February 22, 2005
The Trouble With Larry
Most of what I have to say about Larry Summers has been said already by others. He is not a martyr to political correctness. Many of his critics were exaggerated or extreme in their reaction, but the speech he gave was really quite weak.
It’s perfectly ok to get up and say something like, “We have to remain open to a variety of explanations for the relative lack of women in the sciences, including genetic or innate differences between men and women”. But Summers didn’t say that: he went on to speculate that this was the correct hypothesis. The current state of knowledge on this subject suggests fairly strongly that this is not a good hypothesis. If you’re the president of Harvard, you ought to know that if you’re going to shoot your mouth off on the topic.
One thing that I think many observers have overlooked, however, is that the most inexcusable thing about Summers’ provocation is that even if he’s completely right in his hypothesis, it has nothing to do with the representation of women on the Harvard faculty.
Let’s ignore the large body of research that casts doubt on or hugely complicates the working hypothesis that men are somehow adaptively better at science and mathematics. Let’s assume that Summers’ hypothesis is valid. Even in the best case scenario for this kind of conjecture, we’re only talking about tendencies, not gender-based absolutes. Meaning that even if Summers’ hypothesis actually is the best explanation for the imbalance in the sciences, this imbalance should pose no difficulty for Harvard should Harvard judge it desirable to have more women on its science faculty.
Harvard is wealthy and powerful enough that should its president deem it to be a priority to staff its faculty with the most brilliant left-handed sociologists who cook a mean risotto and have surnames that start with the letter “M”, they could do so. Even if you wanted to be generous to the argument that affirmative action goals result in declining standards, it only applies to the average institution, to institutions which are presumed to lack the clout or financial power to compete for scarce goods and which therefore are presumed to have to lower their standards in order to achieve diversity.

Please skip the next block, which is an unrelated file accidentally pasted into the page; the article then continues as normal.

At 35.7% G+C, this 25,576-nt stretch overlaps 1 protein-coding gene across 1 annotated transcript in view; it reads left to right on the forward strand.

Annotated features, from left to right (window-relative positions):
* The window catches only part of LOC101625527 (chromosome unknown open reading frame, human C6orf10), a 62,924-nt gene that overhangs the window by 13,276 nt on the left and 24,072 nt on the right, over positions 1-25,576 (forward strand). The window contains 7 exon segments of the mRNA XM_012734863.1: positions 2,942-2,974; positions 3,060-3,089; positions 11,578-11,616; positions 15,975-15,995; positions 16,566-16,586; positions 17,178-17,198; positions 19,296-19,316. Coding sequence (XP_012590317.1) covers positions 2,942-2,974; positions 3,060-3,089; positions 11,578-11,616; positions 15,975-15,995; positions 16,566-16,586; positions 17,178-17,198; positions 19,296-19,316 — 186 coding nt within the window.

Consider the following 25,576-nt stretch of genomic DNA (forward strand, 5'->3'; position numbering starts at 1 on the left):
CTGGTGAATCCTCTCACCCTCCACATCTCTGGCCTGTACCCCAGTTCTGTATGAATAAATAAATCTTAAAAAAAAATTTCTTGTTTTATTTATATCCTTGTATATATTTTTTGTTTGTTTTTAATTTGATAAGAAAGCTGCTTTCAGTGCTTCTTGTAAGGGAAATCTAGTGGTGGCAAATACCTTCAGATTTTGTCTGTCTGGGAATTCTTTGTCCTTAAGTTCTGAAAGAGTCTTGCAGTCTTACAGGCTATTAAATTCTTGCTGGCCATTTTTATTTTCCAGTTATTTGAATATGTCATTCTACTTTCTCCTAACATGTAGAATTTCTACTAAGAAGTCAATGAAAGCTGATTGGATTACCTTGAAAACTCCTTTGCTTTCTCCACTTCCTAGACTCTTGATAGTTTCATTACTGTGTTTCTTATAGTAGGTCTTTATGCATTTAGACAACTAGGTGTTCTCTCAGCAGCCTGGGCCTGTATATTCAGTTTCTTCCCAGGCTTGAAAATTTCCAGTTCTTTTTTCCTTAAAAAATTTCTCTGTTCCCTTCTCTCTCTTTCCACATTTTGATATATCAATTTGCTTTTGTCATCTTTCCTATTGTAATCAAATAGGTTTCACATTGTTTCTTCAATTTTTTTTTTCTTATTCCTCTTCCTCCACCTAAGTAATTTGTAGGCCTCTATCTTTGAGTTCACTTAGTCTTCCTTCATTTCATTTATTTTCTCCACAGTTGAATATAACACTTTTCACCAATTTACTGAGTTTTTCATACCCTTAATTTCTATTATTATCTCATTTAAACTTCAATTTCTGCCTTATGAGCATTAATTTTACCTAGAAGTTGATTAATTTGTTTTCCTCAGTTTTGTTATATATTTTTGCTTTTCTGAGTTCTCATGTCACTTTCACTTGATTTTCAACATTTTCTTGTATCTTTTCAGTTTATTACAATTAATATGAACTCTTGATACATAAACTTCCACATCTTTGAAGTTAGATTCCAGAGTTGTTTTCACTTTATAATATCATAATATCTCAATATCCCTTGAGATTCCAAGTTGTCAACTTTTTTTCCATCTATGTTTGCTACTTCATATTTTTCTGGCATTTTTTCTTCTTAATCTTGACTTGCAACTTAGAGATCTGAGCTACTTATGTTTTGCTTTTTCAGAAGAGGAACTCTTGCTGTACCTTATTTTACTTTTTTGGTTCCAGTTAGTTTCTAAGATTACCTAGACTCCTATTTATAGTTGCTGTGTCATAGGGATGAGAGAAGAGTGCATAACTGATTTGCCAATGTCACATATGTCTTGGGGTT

None of this applies to Harvard, Even if genetic or innate differences mean that no more than 15% of the top scientists and mathematicians are women, Harvard could pay whatever was necessary to recruit from that 15% and achieve a faculty which had a 50-50 balance of men and women.
So not only is Summers’ hypothesis a poor one in light of available research, it isn’t an alibi or explanation for gender imbalances at Harvard. The only way Summers could account for that imbalance would be to say that in his opinion achieving gender balance is an unimportant objective, or at least not worth the trouble involved. Now that, if he said it, would be a much bolder and more provocative statement, and curiously enough, a more defensible one than what he actually had to say. What Summers actually said was dubious factually and intellectually, and it was a lousy explanation for the specific institutional problem he was attempting to grapple with. If Summers wanted to get up and say, “Look, I don’t actually care what the genesis of the imbalance between men and women in the sciences is: it is in my judgment too expensive and labor-intensive for one institution like Harvard to heroically compensate for it”, then at least he would have started a conversation that could shed more light than heat. If you want to make a critical reply to that statement, you actually have to either demonstrate that it’s not that expensive or difficult to do, or that for some reason achieving gender balance is such a pressingly important objective that it outweighs many other priorities that might exist in the process of hiring and tenuring. These are both useful claims to constantly revisit, revise and challenge even when you agree with them.